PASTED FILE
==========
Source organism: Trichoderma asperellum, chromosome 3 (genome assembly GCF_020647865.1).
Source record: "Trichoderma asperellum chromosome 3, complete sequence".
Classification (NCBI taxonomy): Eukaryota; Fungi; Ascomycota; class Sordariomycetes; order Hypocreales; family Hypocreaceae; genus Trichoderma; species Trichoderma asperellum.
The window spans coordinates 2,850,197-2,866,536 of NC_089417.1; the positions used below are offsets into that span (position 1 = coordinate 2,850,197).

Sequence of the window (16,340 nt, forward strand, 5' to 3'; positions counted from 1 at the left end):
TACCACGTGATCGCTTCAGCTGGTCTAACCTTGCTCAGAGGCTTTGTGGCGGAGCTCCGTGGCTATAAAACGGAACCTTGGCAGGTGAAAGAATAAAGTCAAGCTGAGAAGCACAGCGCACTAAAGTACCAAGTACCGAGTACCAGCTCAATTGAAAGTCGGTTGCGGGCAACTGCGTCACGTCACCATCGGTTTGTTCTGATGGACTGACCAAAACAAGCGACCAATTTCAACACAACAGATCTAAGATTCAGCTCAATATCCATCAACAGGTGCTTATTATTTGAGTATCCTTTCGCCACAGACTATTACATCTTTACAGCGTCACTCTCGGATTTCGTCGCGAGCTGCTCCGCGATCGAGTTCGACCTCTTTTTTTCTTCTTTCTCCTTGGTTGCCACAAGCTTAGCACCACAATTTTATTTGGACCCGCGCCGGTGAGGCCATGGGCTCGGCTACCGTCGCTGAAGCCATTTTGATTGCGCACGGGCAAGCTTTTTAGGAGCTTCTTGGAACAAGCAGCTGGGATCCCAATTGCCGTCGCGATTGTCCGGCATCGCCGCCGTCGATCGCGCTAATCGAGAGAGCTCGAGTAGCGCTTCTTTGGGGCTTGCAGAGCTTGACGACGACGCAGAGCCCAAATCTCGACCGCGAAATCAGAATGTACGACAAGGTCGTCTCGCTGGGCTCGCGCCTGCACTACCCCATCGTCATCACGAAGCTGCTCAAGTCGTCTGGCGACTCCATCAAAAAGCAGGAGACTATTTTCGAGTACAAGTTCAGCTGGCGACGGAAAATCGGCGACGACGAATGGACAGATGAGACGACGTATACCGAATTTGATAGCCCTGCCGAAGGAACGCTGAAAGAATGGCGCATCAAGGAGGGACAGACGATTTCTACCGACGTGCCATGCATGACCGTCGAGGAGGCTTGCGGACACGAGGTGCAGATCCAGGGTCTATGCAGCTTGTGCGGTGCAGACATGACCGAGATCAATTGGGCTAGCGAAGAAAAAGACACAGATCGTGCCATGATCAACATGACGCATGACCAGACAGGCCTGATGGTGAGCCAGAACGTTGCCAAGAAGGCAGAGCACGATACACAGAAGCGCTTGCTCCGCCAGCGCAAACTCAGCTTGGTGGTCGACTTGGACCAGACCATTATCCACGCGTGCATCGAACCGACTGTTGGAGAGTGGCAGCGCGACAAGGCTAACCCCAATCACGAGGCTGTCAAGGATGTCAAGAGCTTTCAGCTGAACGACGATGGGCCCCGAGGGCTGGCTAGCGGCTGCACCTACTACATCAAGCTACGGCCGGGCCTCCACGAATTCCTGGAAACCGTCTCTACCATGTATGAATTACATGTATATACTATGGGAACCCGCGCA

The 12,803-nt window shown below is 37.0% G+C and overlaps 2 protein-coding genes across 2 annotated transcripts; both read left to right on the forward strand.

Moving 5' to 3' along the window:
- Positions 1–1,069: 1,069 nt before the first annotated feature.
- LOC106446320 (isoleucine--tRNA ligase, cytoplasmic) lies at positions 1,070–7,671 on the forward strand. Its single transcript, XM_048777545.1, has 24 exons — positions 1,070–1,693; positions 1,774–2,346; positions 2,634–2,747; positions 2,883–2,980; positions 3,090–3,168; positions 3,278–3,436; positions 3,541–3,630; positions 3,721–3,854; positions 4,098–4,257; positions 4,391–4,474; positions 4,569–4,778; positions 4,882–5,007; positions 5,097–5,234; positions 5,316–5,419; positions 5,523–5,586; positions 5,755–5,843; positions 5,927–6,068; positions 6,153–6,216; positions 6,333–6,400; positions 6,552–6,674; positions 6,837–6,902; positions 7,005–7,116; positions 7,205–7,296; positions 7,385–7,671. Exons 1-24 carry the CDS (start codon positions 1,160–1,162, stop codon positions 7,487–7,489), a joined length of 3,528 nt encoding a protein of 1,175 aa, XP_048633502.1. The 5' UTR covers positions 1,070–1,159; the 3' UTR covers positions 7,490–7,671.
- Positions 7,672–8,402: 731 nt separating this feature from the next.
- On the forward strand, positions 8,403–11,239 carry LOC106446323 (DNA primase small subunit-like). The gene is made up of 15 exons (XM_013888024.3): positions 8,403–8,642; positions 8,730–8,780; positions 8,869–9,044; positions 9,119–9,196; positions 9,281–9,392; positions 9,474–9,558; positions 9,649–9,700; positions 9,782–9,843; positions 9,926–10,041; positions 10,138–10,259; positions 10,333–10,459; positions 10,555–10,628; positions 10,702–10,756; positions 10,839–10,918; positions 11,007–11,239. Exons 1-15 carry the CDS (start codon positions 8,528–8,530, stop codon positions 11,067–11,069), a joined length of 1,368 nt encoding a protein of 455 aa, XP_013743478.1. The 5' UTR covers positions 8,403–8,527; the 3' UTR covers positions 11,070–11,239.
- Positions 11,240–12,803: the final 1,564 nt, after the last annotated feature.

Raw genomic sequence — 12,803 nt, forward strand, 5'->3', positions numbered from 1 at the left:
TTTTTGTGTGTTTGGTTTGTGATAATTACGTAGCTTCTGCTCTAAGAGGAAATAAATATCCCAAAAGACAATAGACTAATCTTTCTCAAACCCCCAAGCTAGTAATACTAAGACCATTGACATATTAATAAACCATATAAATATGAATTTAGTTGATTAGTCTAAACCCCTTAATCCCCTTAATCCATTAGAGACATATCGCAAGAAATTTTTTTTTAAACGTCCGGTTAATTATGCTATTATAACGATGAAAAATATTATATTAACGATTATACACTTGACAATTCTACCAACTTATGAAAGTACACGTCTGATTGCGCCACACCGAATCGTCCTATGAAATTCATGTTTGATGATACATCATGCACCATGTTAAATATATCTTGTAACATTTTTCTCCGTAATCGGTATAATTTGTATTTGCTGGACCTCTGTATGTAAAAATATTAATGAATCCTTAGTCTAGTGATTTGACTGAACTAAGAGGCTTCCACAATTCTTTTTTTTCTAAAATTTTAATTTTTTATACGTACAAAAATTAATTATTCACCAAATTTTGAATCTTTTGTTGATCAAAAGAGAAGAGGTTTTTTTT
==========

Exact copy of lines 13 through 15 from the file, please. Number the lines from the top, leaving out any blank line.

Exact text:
- Positions 11,240–12,803: the final 1,564 nt, after the last annotated feature.

Raw genomic sequence — 12,803 nt, forward strand, 5'->3', positions numbered from 1 at the left:
TTTTTGTGTGTTTGGTTTGTGATAATTACGTAGCTTCTGCTCTAAGAGGAAATAAATATCCCAAAAGACAATAGACTAATCTTTCTCAAACCCCCAAGCTAGTAATACTAAGACCATTGACATATTAATAAACCATATAAATATGAATTTAGTTGATTAGTCTAAACCCCTTAATCCCCTTAATCCATTAGAGACATATCGCAAGAAATTTTTTTTTAAACGTCCGGTTAATTATGCTATTATAACGATGAAAAATATTATATTAACGATTATACACTTGACAATTCTACCAACTTATGAAAGTACACGTCTGATTGCGCCACACCGAATCGTCCTATGAAATTCATGTTTGATGATACATCATGCACCATGTTAAATATATCTTGTAACATTTTTCTCCGTAATCGGTATAATTTGTATTTGCTGGACCTCTGTATGTAAAAATATTAATGAATCCTTAGTCTAGTGATTTGACTGAACTAAGAGGCTTCCACAATTCTTTTTTTTCTAAAATTTTAATTTTTTATACGTACAAAAATTAATTATTCACCAAATTTTGAATCTTTTGTTGATCAAAAGAGAAGAGGTTTTTTTT